The Dance of Electoral Politics

AGAINST the backdrop of Kashmiri Rabab music and a lavish spread of wazwan, Barkha Dutt, in her recent documentary, “We the women of Kashmir”, introduces a group of Kashmiri women to her audience, as a newly discovered prize. The five upwardly mobile Kashmiri women from different professional backgrounds were presented as people with no agency outside of this exposure by an Indian journalist, their savior, who was making it possible to let them be heard. In fact, at some point in the film, Dutt even looks straight at the camera asking the authorities, to take note of demands of some of the women, such as the young sports star. This documentary presenting female perspectives from Kashmir, which was cleverly tied into an electoral discussion, really seems to have served a different agenda.

With the help of an Indian celebrity journalist who dubs herself as an almost Kashmiri, the participants raised a number of issues in this documentary, some very genuine and serious. Not to undermine or ignore the substance of the stories of these participants, it is important to acknowledge the reality of these women, and to admit that there is much truth to the problems that were highlighted by them. It is important to name a few societal issues raised by them: attitudes towards female children in some families, abuse of religion to perpetrate misogyny and patriarchy, sexual abuse and harassment, existence of domestic violence and absolute lack of infrastructure to support victims, lack of support for women in new and non-traditional professions, societal judgement of new and different forms of female employment, and lack of avenues for women to gather, network, and support each other. What I found lacking was a discussion of solutions to these problems, especially solutions that these same women, and others, have come up with to help bring about a change within. Ironically, they all seemed to be looking at Dutt as someone who had a magic wand to help them while completely undermining their own agency, and most of all, their own contributions. These highly intelligent and contributing members of Kashmiri society, who clearly are trend setters and pioneers in many ways, on camera, seemed deficient in self-confidence as change makers, yet change makers they are.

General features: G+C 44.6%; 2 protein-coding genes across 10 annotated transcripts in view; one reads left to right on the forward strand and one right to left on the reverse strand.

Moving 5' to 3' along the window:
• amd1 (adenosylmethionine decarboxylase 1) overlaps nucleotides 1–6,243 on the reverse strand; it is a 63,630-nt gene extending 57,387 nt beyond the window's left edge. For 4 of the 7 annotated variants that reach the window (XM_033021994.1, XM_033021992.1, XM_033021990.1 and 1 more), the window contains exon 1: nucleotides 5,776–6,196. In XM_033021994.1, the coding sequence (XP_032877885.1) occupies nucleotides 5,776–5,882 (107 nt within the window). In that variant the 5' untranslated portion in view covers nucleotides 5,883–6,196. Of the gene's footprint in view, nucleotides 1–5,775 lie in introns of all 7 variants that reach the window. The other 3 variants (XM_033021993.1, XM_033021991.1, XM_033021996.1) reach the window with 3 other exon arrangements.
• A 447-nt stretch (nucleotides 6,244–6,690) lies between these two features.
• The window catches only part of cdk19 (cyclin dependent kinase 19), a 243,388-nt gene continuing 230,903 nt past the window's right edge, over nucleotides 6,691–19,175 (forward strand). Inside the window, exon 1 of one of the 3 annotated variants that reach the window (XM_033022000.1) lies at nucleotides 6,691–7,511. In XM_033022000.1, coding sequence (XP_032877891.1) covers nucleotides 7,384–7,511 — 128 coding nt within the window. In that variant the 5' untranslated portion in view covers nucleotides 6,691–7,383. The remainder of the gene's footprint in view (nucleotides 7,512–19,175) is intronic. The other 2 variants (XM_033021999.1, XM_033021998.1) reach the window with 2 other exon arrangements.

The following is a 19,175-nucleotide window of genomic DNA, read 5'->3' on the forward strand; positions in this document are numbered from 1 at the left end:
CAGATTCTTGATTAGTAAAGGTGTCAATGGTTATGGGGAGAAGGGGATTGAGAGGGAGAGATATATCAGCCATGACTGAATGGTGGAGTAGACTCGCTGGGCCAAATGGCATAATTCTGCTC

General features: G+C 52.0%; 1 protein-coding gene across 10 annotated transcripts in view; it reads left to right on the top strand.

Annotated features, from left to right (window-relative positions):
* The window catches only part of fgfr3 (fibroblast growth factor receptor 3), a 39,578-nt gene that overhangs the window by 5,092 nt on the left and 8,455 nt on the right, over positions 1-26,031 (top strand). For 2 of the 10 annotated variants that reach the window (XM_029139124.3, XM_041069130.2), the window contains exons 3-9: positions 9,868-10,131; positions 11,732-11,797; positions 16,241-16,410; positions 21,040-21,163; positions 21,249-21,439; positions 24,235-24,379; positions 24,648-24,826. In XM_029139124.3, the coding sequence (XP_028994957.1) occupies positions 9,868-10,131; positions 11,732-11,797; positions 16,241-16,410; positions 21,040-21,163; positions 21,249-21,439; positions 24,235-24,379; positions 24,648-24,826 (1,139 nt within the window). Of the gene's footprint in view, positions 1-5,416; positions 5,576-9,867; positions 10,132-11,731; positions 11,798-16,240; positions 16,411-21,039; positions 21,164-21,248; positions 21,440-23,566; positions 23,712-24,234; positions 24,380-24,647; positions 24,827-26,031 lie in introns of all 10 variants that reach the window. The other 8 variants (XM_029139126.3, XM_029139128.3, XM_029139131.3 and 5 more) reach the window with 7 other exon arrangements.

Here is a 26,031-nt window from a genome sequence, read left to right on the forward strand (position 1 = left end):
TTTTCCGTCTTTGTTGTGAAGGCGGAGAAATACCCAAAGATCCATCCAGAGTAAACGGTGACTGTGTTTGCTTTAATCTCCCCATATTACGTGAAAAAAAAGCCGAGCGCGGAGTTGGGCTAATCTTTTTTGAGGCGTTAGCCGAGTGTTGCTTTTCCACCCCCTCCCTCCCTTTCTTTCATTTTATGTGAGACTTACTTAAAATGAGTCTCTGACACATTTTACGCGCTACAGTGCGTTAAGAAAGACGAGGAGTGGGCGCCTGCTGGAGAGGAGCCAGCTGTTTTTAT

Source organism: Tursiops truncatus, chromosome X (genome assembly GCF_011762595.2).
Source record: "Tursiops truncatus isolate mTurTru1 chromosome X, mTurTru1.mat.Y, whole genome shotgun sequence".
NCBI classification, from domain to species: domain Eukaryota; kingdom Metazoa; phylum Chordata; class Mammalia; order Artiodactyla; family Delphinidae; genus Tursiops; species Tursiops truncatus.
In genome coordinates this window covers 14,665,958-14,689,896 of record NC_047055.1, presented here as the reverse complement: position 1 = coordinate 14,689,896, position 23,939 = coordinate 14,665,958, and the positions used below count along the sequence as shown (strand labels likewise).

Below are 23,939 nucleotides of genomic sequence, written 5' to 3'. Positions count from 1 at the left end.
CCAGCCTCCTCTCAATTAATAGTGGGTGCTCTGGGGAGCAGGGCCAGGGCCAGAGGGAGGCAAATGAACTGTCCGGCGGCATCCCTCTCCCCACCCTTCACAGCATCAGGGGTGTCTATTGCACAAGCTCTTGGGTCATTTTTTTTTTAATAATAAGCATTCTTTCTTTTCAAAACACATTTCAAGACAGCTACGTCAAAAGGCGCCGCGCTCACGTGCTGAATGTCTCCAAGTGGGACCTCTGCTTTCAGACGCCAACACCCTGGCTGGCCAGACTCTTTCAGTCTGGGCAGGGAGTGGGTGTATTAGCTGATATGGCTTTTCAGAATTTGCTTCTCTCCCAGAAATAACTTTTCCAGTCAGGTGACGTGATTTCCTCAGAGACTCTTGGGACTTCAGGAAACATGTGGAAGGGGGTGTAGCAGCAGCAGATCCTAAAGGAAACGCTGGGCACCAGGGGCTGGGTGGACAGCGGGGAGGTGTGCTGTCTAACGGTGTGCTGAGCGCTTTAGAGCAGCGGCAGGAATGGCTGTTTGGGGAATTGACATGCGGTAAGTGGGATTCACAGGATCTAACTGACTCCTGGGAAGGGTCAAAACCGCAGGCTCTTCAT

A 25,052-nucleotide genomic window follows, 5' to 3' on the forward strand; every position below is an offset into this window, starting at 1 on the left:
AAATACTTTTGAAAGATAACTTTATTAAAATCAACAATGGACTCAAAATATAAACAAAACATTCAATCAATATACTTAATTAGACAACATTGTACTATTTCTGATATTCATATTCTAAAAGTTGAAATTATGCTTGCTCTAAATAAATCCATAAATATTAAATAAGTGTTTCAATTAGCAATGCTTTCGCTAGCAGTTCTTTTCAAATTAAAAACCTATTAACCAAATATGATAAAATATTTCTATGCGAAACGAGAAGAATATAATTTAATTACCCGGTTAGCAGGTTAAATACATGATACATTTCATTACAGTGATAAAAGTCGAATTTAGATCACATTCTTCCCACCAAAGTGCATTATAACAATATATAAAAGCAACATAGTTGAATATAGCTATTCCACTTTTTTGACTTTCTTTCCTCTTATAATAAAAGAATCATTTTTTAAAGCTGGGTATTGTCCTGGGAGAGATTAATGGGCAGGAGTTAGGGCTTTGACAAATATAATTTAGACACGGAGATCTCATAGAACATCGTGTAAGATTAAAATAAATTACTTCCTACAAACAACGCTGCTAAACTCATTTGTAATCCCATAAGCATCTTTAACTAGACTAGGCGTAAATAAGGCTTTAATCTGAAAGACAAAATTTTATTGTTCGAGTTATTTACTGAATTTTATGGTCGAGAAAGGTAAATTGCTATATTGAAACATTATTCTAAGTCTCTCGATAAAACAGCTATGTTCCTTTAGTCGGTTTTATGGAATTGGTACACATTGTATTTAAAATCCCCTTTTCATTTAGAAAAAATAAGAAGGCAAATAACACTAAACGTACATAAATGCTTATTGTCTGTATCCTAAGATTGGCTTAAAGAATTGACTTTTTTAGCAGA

The most intriguing part of this whole episode was the insistence of some of the participants to define their lives separate from the reality of the conflict of Kashmir, perhaps a utopia that somehow exists in their upper class reality. Even the existence of family violence and other forms of gender violence were to be treated as byproducts of misogyny and patriarchy alone, and not to be in any way viewed through the reality of situation in Kashmir. I wondered about such distancing. Is it really possible for an average Kashmiri woman to define her identity by disassociating from the circumstances she is surrounded by? It may be fine for some of these women to be apolitical because their everyday lives are not impacted by factors that their sisters from the villages of Kashmir, or even those who come from different socio economic backgrounds, are influenced by. But, to suggest that Kashmiri women operate in a specific framework without mention of conflict, was naïve at best. It was laughable to hear one of the participants justifying her intelligence to the audience as if intelligent and educated Kashmiri women is a new phenomenon, a discovery made by Dutt.